of the cooling water that is required depends on process parameters, and
particularly on the solvents being condensed. Condensed water, solvents
and contaminants exit the bottom of the condenser through a condenser
liquid exit path 32 and are transported to a decanter 34. Non-condensables
leave the condenser 26 through a condenser vapor exist path 36, which
preferably returns the non-condensables to another adsorber for
adsorption. The temperature of the fluids leaving the condenser 26 will
depend on the particular solvents being removed and other process
The decanter 34 separates the liquid product from the condenser into a
solvent-rich fraction and a water layer fraction. The water layer fraction
may, for example, form at the bottom of the decanter 34 and exit through a
heavy fraction exit path 38 to a water layer tank 40. The solvent-rich
fraction, which forms at the top of the decanter 34, leaves the top of the
decanter 34 through a decanter light fraction exit path 42 and is passed
to an extraction feed tank 44.
If, for example, the discharge from an industrial coating process is being
purified by the system of the present invention, the solvents that are
recovered from the upper fraction of the decanter 34 may include heptane,
a heptane/toluene blend, or the like. Other solvents which are miscible in
water and recoverable in accordance with the present invention may also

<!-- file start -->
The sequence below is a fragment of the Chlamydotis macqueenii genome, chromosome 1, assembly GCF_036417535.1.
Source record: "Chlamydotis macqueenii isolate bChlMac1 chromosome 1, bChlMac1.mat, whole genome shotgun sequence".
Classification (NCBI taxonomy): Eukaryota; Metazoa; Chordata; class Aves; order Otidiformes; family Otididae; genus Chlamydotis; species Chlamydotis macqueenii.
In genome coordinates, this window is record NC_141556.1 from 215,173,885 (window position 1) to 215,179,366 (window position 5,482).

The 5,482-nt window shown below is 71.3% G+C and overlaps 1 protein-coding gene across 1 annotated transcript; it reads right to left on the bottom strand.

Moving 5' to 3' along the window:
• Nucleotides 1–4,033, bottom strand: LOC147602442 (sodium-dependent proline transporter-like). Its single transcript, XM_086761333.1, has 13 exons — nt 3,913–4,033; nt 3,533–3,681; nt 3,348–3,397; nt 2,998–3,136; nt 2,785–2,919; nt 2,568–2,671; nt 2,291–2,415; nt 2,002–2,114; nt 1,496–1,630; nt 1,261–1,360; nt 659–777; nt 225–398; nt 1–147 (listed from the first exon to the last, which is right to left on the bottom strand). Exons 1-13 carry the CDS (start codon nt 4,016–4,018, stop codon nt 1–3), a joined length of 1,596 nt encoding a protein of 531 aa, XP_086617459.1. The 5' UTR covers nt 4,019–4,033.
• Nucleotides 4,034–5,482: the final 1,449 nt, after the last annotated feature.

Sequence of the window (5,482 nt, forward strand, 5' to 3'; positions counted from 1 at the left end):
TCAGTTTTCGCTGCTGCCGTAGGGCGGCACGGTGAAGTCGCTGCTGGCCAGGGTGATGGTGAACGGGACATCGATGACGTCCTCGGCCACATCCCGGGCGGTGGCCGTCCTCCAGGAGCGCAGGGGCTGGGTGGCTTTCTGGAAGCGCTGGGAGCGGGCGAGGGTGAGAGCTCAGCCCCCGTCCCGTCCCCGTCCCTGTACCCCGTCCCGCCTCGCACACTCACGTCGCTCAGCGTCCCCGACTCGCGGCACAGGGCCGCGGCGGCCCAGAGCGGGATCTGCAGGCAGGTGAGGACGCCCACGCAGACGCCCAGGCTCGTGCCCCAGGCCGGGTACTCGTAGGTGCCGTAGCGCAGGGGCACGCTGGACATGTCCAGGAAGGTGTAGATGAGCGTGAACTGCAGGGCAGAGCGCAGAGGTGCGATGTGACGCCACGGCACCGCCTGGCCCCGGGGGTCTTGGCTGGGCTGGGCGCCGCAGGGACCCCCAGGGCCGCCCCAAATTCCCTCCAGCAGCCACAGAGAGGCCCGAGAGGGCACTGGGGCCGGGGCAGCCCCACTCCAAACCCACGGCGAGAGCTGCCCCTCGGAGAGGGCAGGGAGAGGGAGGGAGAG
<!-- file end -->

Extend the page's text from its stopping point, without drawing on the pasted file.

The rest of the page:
include, inter alia, ethanol, propanol and tetrahydrofuran. The
solvent-rich upper fraction of the decanter 34 which is passed to the
extraction feed tank 44 also normally contains contaminants such as, for
example, alcohols and acetates.
The recovered solvents and contaminants in the extraction feed tank 44 are
continuously pumped by pump 46 through line 48 to the base section of a
liquid/liquid extraction column 50.
The recovered solvent and any contaminants it may contain flow upwardly
through the extraction column 50 countercurrent to downwardly flowing
cooled process water pumped by a pump 52 from the base of a water layer
stripping/rectification column 54, the function of which will be described
in greater detail hereinbelow. The dissolved alcohols, acetates, or the
like, are extracted in extraction column 50 from the recovered solvent,
and the resulting water and contaminant mixture flows from the bottom of
the liquid/liquid extraction column 50 to the water layer tank 40. The
recovered solvent, now essentially contaminant-free, flows through line 56
to one or more intermediate solvent product storage tanks 58 while the
water layer from the decanter 34 is combined in the water layer tank 40
with the extraction water, i.e., the water and contaminant mixture from
the liquid/liquid extraction column 50.
From the water layer tank 40 the combined water phase mixture which
typically contains alcohols (e.g., isopropyl alcohol, tert-butanol) or
acetates (e.g., ethyl acetates) or combinations thereof, trace quantities
of other water soluble impurities, and small fractions of dissolved
solvents, is pumped under flow control by pump 60 through heat exchanger
62 as feed to the water layer stripping/rectification column 54.
The water layer stripping/rectification column 54 is operated at an
elevated pressure, preferably from about 10 to 14 PSIG. In column 54, the
alcohols (and/or acetates) and other contaminants, along with dissolved